Looking at the TIBCO documentation for the classes (and method) in question you’d struggle to find anything that suggests you can’t hold on to the QueueInfo object and get real-time updates of the various queue attributes. Perhaps the “Info” suffix is supposed to be a clue? In retrospect perhaps QueueSnapshot would be a better name? Or maybe it’s documented clearly elsewhere in some kind of design rationale that you’re supposed to read up front?

I can’t remember if it was Steve Maguire in Writing Solid Code or Steve McConnell in Code Complete, but I’m sure one of them suggested that there is no such thing as a black box. Whilst the documentation may describe the interface there are often implementation details, such as performance or caching effects, that are left unspecified and eventually you’ll need to open the box to find out what’s really going on when it doesn’t behave as you would like in your scenario.

Back to the Tests

Looking more closely at the original code for the acceptance tests it made a sub-optimal call which opened a connection every time the message count was requested (just as the example code at the top would do):-

public int GetPendingMessageCount(...)
{
  var admin = new Admin(hostname, login, password);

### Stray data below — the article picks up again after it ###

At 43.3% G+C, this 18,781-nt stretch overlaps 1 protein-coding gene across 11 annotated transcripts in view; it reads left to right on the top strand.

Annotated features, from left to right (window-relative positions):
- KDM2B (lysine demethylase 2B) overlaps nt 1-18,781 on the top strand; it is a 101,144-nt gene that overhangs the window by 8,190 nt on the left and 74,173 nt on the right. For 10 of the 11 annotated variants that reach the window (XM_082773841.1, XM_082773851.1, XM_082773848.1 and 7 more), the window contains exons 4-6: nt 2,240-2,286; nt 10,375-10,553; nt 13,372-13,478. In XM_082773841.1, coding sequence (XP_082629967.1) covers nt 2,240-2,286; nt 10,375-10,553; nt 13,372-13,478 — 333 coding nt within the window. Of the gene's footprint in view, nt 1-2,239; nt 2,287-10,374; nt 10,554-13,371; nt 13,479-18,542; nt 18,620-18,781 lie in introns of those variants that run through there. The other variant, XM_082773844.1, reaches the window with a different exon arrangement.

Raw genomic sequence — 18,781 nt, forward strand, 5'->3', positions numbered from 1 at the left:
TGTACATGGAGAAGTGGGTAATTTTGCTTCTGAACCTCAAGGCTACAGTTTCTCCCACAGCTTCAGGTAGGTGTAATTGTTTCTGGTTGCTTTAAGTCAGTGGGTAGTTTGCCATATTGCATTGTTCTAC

var queueInfo = admin.GetQueue(queueName);

  return queueInfo.PendingMessageCount;
}

This was later changed to an inline call, but re-fetched the QueueInfo snapshot the end of every loop iteration. Sadly the author of this change is no longer around so it’s hard to say if this was done after going through the same discovery exercise above, by basing it on a better example from somewhere else, prior knowledge of the problem, or just out-and-out luck.

public int WaitForQueueToEmpty(...)
{
  var admin = new Admin(hostname, login, password);
  var queueInfo = admin.GetQueue(queueName);

  while (queueInfo.PendingMessageCount > 0)
  {
    // Other timeout handling code
    . . .
    queueInfo = admin.GetQueue(queueName);
  }
}

 

[1] Exaggeration used for dramatic effect.

Thursday, 24 April 2014

What’s the Right Size for a Commit?

Embedded image permalink

At end of my ACCU 2014 Conference talk this year on Version Control - Patterns & Practices an interesting question came up:-

What’s the right size for a commit?

My answer, which I’ll admit was mostly based on instinct and not through any prior reasoning, was this:-

Something that can be cherry picked.

So that was the short answer, this post is the longer one that leads me to that conclusion…

Single Responsibility Principle